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pin for a house. >> reporter: that's right. a bobby pin. >> a canon camera. >> reporter: documenting every swap on social media she's captivated millions of followers. if it sounds familiar, well, it's been done before by kyle mcdonald in 2006 with his one red paper clip he bartered to a house. >> during quarantine we have so much time to kill, i might as well try it myself and, yes, i, you know, i recorded the first video and thought, let's see what happens. >> reporter: her rules are simple. >> find people who are interested in the item i have and are also willing to trade. these people can't be anyone i know, and the trades can't include any cash. sounds easy, right? >> reporter: in two months demi trading everything from a vacuum cleaner to even a macbook pro. >> it feels like a full-time job. i am up at 5:00 a.m. every day. >> reporter: sometimes she spends days planning and prepping for the next best swap. >> facebook marketplace, ebay,
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craigslist, yeah, you name it, i've tried it. >> reporter: we caught up with her during trade 13 and it's her biggest get yet. >> so now i have a red minivan. >> this couple trading their car for an iphone 11 getting her closer to the goal of a house. >> i think now it's different with a vehicle. something that you can actually drive around. it makes it feel that more real. >> and demi says when she does eventually get that house you know what she's going to do, she's having a housewarming party inviting everyone who has traded with her along the way. we will keep an eye on all this. back now to ginger. hey, ginger. so are we going to be invited? is that part of the process? we'll just have to check later and see. any astronomy lovers out there? i've got this beautiful time lapse, not just of the northern lights, but this is manitoba, canada. and you can see the comet neowise, the brightest come
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internet met we've seen in 23 years. still 64 million miles from earth but you better get it in because it wil don't go anywhere. we'll be right back. anywhere. we'll be right back.
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that could mean an increase byin energy bills.. you can save by using a fan to cool off... unplugging and turning off devices when not in use... or closing your shades during the day. stay well and keep it golden. hi. what's on your mind?in. can you help keep these guys protected online? easy. connect to the xfi gateway. what about wireless data options for the family? you can customize and save. what about internet speeds that can keep up with my gaming? let's hook you up with the fastest internet from xfinity.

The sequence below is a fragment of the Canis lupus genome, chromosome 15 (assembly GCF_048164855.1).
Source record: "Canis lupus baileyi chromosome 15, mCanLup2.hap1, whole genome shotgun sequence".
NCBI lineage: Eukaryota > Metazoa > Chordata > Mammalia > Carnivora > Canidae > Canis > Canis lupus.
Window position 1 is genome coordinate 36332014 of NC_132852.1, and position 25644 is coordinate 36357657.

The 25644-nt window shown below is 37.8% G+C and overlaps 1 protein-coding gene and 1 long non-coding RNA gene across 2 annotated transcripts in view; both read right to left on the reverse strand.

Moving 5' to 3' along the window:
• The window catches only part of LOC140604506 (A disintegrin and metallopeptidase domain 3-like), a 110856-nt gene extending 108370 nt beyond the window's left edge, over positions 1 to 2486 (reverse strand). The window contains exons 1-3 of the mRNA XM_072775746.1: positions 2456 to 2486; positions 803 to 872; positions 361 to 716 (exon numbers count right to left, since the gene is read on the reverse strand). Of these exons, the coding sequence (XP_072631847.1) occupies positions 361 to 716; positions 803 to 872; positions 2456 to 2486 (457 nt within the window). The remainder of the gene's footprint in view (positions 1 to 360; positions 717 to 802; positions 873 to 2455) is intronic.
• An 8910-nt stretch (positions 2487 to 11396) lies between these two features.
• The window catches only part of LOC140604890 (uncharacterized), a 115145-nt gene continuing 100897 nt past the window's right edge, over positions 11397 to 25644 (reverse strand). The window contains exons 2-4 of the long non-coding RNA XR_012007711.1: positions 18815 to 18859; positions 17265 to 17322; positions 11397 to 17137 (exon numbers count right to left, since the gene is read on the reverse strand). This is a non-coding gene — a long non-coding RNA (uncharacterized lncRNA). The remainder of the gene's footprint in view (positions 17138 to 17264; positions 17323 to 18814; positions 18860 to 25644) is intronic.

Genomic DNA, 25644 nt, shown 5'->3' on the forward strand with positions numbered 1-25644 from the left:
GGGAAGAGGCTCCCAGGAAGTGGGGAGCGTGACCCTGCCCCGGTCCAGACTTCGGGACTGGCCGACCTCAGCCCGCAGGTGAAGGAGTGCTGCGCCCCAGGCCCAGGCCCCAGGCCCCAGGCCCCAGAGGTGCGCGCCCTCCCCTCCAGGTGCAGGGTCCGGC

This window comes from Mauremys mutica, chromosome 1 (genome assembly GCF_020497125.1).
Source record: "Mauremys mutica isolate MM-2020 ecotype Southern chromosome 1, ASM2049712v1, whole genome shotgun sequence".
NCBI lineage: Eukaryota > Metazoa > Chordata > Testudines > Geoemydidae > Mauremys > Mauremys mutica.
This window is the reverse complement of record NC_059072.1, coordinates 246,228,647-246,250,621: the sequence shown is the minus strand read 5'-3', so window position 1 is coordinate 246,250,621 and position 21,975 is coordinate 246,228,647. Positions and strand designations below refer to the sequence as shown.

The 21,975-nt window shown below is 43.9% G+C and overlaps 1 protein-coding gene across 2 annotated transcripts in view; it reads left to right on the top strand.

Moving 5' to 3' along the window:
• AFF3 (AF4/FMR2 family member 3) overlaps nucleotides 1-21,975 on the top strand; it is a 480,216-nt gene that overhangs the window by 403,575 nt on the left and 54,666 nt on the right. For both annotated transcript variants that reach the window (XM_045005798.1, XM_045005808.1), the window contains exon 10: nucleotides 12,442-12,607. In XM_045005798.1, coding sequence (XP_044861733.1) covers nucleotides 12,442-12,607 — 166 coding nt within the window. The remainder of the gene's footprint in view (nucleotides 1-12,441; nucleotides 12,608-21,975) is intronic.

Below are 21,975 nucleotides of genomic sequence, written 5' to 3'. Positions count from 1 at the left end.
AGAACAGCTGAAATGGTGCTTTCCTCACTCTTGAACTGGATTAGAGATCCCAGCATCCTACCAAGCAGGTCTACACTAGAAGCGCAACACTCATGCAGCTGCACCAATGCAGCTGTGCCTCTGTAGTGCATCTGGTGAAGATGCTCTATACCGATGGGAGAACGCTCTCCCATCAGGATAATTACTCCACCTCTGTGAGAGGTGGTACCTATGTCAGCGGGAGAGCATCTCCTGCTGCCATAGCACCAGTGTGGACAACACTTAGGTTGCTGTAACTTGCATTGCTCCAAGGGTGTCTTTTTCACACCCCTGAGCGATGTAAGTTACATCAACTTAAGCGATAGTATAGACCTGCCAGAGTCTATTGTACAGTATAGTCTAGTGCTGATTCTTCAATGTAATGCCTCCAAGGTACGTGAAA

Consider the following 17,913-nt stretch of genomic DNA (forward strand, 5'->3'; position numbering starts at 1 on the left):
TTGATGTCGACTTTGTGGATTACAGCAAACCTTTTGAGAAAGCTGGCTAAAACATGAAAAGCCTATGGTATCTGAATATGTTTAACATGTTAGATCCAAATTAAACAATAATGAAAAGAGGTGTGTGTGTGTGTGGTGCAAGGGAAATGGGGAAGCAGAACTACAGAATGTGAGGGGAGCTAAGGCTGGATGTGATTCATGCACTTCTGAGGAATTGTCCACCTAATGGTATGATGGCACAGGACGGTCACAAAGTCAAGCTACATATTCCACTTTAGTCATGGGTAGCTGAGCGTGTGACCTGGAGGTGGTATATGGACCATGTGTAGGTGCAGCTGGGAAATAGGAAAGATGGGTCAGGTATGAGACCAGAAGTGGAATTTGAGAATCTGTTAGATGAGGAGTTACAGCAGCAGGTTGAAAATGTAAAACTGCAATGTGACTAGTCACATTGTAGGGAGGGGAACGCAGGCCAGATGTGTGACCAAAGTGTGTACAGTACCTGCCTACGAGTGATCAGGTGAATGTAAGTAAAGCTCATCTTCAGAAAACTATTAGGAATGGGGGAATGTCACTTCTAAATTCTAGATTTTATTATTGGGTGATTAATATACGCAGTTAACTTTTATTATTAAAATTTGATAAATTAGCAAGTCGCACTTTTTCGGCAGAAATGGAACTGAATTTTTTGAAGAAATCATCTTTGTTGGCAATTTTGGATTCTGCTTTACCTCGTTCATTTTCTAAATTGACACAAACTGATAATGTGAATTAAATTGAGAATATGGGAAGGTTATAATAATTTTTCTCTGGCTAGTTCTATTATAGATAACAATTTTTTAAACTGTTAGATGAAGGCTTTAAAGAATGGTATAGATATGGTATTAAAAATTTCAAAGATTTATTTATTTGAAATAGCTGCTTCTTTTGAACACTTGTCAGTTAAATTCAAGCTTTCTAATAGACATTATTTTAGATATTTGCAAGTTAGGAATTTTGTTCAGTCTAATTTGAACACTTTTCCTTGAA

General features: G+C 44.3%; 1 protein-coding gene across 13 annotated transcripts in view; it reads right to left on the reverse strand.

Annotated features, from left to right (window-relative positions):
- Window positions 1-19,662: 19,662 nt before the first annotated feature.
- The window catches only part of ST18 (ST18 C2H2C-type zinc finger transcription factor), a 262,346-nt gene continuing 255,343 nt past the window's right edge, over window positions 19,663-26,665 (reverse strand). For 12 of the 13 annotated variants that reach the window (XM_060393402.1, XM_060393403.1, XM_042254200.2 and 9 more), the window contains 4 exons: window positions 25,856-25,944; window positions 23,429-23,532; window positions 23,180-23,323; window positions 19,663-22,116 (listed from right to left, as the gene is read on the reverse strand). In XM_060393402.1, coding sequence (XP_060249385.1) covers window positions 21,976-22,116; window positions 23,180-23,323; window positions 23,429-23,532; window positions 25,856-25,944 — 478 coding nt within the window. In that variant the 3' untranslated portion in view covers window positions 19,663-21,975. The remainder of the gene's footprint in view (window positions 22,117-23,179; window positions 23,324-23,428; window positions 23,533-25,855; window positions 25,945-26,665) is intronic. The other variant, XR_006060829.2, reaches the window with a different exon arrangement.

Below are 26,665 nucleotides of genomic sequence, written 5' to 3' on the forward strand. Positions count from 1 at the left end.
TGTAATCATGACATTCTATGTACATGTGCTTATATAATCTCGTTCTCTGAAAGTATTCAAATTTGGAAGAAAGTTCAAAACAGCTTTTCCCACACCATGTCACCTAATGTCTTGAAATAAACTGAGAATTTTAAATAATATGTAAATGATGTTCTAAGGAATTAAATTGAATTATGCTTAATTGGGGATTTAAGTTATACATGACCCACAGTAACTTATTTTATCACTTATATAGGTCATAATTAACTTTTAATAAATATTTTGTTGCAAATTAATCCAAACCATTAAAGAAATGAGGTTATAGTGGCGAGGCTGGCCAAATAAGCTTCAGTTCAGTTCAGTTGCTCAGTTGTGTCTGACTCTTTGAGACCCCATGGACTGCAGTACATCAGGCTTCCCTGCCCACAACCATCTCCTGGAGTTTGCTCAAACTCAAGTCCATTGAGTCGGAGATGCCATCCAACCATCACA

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and now with our stores reopening, we're putting healthy practices in place. come visit a store today. stop in or book an appointment online at a time that works for you. now that's simple, easy, awesome. ask. shop. discover at your local xfinity store today.
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good to see you. >> i know you're too powder to ask for help so my wife and i put together a charity box for you. >> we both work for the family business. i make the same as you do. >> come on, jo, it's me, your brother. the car is in the shop. you're still living with bill's mom. >> no, she lives with us. >> it's unclear. >> no, it isn't. >> that is the scene from the new abc comedy "united we fall" and the stars are joining us right now, welcome will sasso and jane curtin. thanks for coming in. so, jane, you play the mom who moves back in with the family. how would that go over in your real life? >> it would be great. my daughter would love it. i would love it. the grandkids would love it. my husband would like it. my dog would not. but i'd be happy. >> i heard you guys bonding over dogs during the break and, will, you know, i think a lot of people can relate to the kind of chaos we saw in that scene right there right now given how much we've all been spending so much time together in our families during quarantine. >> absolutely. yeah, yeah, actually giving charity boxes to one another even within a family would help
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just as an activity to see anything -- anything really, just doing anything would be good. right about now. >> which tv dads do you look to for inspiration? >> oh, man, i'm kind of -- my list of tv dads is kind of -- mostly '80s, '90s, dan conner, homer simpson, karl winslow, i could go back to steven keaton, michael gross on "family ties." alan thicke, dr. jason seaver. i could go on. >> you got a good reaction from jane right there. what do you think, jane? >> i just am thinking the list is very long. i only have one. >> who is yours? >> ali lowell. >> oh, okay. >> there you go. >> that is a good one. we're going to play a little game here called way back wednesday and show pictures of each of you from sometime ago and want the other to do the
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caption so, will, you go first. here's jane's way back wednesday. >> uh-huh. >> i'm going to say, well, we are from france, right, jane? >> right. >> okay, jane, your turn. here's an old shot of will right there. >> ah, i ate what? >> that looks like -- >> i did say that earlier this morning. >> how early is it where you are? >> it's about a million o'clock here in l.a. i'm -- i haven't gone to sleep yet but i did wake up after going -- well, i've been -- i'm still asleep. >> well, thank you for waking up for just a couple of minutes for us. we're all looking forward to seeing "united we fall" at 8:00, 7:00 right here on abc, amy.